Skip to main content
padlock icon - secure page this page is secure

Open Access Minimally invasive plate osteosynthesis with PHILOS plate for proximal humerus fractures

Download Article:

The full text article is available externally.

The article you have requested is supplied via the DOAJ. View from original source.

This article is Open Access under the terms of the Creative Commons CC BY-NC-ND licence.

Objectives: The aim of the present study was to evaluate results, including clinical and radiological outcomes and number of complications, following minimally invasive plate osteosynthesis (MIPO) of proximal humerus fractures, using the PHILOS® proximal humerus internal locking system (Synthes Holding AG, Solothurn, Switzerland). Methods: Retrospectively evaluated were 31 patients treated with MIPO (12 male, 19 female; average age: 58.4 years). Four patients had 2-part fractures, 14 patients had 3-part fractures, and 13 patients had 4-part fractures, according to Neer classification. Healing, complications, and head-shaft angle (HSA) were radiographically evaluated. Clinical outcomes were assessed at 1-year follow-up with Constant score. Results: Average Constant scores for fractured and normal shoulders were 73.2 ± 10.9 and 84.8 ± 5.1, respectively. Varus progression, fracture type, and age had no significant effect on functional outcome. Average postoperative and follow-up HSA's were 130.80 ± 7.70 and 128.80 ± 10.00, respectively. Significant varus progression was observed during follow-up (p = 0.01). Varus progression was more prominent in patients with postoperative HSA < 130° (p < 0.001). Inferomedial calcar screw usage, fracture type, and age had no significant effect on varus progression. Complications included 2 implant failures, 1 case of avascular necrosis (AVN), 1 primary screw cut-out, 1 axillary nerve injury, and 1 radial nerve injury (22.6% overall). Conclusion: MIPO is a safe and effective option for the treatment of proximal humerus fractures, with good functional recovery and fewer complications, which are typically technique dependent. Reduction may be difficult, resulting in varus progression. Another disadvantage is risk of axillary nerve injury. Careful surgical technique and correct implant selection is important in the prevention of nerve injury. Level of evidence: Level IV, Therapeutic study.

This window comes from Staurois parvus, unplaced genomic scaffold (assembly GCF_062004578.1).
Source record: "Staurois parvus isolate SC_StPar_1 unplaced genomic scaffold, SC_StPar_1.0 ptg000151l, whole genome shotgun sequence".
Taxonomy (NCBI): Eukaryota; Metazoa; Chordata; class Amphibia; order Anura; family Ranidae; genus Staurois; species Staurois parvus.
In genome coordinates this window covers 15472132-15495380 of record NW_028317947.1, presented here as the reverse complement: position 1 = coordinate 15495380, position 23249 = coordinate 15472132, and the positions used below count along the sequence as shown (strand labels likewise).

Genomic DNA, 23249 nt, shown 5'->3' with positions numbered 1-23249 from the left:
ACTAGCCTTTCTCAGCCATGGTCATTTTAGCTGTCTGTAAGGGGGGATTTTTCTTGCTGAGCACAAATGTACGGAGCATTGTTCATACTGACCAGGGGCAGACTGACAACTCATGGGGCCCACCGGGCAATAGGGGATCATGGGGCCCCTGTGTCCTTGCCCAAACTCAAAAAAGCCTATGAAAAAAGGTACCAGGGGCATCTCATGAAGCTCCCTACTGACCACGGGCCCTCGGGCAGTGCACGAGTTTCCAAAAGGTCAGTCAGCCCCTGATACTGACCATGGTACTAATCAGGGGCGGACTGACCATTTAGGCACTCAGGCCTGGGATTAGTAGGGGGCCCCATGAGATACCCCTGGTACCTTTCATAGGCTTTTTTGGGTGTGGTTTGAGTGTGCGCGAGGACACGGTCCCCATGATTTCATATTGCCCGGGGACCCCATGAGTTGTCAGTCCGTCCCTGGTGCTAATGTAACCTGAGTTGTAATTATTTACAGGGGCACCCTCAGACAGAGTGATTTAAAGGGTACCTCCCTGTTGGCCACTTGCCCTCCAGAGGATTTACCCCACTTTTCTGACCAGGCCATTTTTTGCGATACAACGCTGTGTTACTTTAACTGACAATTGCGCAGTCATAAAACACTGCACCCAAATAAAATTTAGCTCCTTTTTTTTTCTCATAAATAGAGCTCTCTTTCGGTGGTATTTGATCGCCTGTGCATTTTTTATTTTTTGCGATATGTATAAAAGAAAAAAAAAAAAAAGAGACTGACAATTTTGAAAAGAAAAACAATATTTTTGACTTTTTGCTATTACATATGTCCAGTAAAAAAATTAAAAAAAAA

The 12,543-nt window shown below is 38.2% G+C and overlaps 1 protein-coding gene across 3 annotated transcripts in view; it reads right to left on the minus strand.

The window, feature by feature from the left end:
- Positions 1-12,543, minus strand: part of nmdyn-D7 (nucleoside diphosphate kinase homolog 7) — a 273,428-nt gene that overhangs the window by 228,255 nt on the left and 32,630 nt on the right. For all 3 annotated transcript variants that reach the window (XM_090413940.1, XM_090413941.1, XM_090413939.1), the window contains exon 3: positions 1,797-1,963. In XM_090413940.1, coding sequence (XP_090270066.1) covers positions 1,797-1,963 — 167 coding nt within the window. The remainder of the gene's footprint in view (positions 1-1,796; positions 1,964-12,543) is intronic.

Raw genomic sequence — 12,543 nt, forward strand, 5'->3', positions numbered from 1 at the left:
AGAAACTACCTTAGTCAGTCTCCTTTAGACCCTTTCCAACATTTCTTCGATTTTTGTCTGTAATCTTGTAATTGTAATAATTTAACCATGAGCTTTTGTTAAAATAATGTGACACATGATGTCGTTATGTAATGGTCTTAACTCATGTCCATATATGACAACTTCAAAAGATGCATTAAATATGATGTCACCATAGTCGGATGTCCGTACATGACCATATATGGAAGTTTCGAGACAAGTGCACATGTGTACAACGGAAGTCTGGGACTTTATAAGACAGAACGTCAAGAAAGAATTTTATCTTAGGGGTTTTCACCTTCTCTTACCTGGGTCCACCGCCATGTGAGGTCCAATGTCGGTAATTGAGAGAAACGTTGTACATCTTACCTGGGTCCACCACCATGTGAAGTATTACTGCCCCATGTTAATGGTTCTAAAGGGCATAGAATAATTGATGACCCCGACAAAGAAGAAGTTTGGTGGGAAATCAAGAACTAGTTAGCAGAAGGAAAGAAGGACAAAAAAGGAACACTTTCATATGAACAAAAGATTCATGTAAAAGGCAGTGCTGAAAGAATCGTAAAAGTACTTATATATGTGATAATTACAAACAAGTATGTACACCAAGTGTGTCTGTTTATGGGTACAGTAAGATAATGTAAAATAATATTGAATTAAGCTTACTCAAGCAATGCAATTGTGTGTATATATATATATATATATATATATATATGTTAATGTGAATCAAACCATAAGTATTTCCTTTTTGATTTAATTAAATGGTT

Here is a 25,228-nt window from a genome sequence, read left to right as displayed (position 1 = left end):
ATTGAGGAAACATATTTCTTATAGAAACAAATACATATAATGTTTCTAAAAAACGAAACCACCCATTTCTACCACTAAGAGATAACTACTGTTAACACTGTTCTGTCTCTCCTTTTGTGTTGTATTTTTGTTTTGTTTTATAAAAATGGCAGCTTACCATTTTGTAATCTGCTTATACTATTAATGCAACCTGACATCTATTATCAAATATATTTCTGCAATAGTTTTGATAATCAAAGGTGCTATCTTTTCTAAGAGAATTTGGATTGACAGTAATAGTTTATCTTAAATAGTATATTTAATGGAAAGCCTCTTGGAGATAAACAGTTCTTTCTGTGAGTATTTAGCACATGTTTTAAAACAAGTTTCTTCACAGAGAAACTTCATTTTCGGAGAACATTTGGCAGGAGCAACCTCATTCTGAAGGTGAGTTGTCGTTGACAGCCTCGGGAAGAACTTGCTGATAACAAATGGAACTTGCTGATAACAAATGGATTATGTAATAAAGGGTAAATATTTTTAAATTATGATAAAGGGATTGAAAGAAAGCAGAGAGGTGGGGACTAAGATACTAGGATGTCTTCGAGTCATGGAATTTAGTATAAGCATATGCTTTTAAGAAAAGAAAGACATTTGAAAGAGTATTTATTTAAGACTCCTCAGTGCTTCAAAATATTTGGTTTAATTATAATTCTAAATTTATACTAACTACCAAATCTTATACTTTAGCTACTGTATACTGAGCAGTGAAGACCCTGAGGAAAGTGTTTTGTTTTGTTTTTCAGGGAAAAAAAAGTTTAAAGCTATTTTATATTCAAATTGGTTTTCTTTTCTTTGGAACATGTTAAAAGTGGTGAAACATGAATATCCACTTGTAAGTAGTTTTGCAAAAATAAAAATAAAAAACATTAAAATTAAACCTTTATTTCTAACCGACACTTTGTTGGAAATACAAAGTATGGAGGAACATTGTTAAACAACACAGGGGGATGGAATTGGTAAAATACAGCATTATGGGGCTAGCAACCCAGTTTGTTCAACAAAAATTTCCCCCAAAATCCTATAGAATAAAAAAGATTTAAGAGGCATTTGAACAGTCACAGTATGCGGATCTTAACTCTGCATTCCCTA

No References
No Citations
No Supplementary Data
No Article Media
No Metrics

Document Type: Research Article

Publication date: January 1, 2017

  • Access Key
  • Free content
  • Partial Free content
  • New content
  • Open access content
  • Partial Open access content
  • Subscribed content
  • Partial Subscribed content
  • Free trial content
Cookie Policy
Cookie Policy
Ingenta Connect website makes use of cookies so as to keep track of data that you have filled in. I am Happy with this Find out more